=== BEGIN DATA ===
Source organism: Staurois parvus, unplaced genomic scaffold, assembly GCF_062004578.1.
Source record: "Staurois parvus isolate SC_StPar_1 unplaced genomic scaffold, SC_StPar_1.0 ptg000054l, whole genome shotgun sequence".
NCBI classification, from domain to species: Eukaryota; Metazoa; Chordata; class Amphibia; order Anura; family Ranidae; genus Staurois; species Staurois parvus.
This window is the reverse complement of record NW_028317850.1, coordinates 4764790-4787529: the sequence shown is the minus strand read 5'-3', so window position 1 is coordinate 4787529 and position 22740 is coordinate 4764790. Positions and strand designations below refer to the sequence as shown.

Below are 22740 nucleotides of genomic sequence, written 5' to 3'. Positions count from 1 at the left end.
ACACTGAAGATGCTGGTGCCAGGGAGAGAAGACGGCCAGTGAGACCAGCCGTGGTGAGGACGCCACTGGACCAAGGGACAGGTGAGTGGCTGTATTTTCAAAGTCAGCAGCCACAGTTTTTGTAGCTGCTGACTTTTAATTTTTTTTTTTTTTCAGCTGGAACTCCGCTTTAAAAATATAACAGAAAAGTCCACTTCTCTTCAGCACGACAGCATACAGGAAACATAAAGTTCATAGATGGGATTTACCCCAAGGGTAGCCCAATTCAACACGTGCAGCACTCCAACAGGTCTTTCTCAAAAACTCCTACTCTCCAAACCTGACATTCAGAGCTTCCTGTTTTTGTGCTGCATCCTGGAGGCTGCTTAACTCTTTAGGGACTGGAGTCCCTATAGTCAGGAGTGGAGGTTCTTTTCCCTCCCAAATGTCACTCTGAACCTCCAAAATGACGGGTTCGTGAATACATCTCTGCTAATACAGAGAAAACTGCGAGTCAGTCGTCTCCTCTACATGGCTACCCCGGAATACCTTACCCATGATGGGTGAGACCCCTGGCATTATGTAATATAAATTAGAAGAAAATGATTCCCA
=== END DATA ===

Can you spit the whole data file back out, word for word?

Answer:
Source organism: Staurois parvus, unplaced genomic scaffold, assembly GCF_062004578.1.
Source record: "Staurois parvus isolate SC_StPar_1 unplaced genomic scaffold, SC_StPar_1.0 ptg000054l, whole genome shotgun sequence".
NCBI classification, from domain to species: Eukaryota; Metazoa; Chordata; class Amphibia; order Anura; family Ranidae; genus Staurois; species Staurois parvus.
This window is the reverse complement of record NW_028317850.1, coordinates 4764790-4787529: the sequence shown is the minus strand read 5'-3', so window position 1 is coordinate 4787529 and position 22740 is coordinate 4764790. Positions and strand designations below refer to the sequence as shown.

Below are 22740 nucleotides of genomic sequence, written 5' to 3'. Positions count from 1 at the left end.
ACACTGAAGATGCTGGTGCCAGGGAGAGAAGACGGCCAGTGAGACCAGCCGTGGTGAGGACGCCACTGGACCAAGGGACAGGTGAGTGGCTGTATTTTCAAAGTCAGCAGCCACAGTTTTTGTAGCTGCTGACTTTTAATTTTTTTTTTTTTTCAGCTGGAACTCCGCTTTAAAAATATAACAGAAAAGTCCACTTCTCTTCAGCACGACAGCATACAGGAAACATAAAGTTCATAGATGGGATTTACCCCAAGGGTAGCCCAATTCAACACGTGCAGCACTCCAACAGGTCTTTCTCAAAAACTCCTACTCTCCAAACCTGACATTCAGAGCTTCCTGTTTTTGTGCTGCATCCTGGAGGCTGCTTAACTCTTTAGGGACTGGAGTCCCTATAGTCAGGAGTGGAGGTTCTTTTCCCTCCCAAATGTCACTCTGAACCTCCAAAATGACGGGTTCGTGAATACATCTCTGCTAATACAGAGAAAACTGCGAGTCAGTCGTCTCCTCTACATGGCTACCCCGGAATACCTTACCCATGATGGGTGAGACCCCTGGCATTATGTAATATAAATTAGAAGAAAATGATTCCCA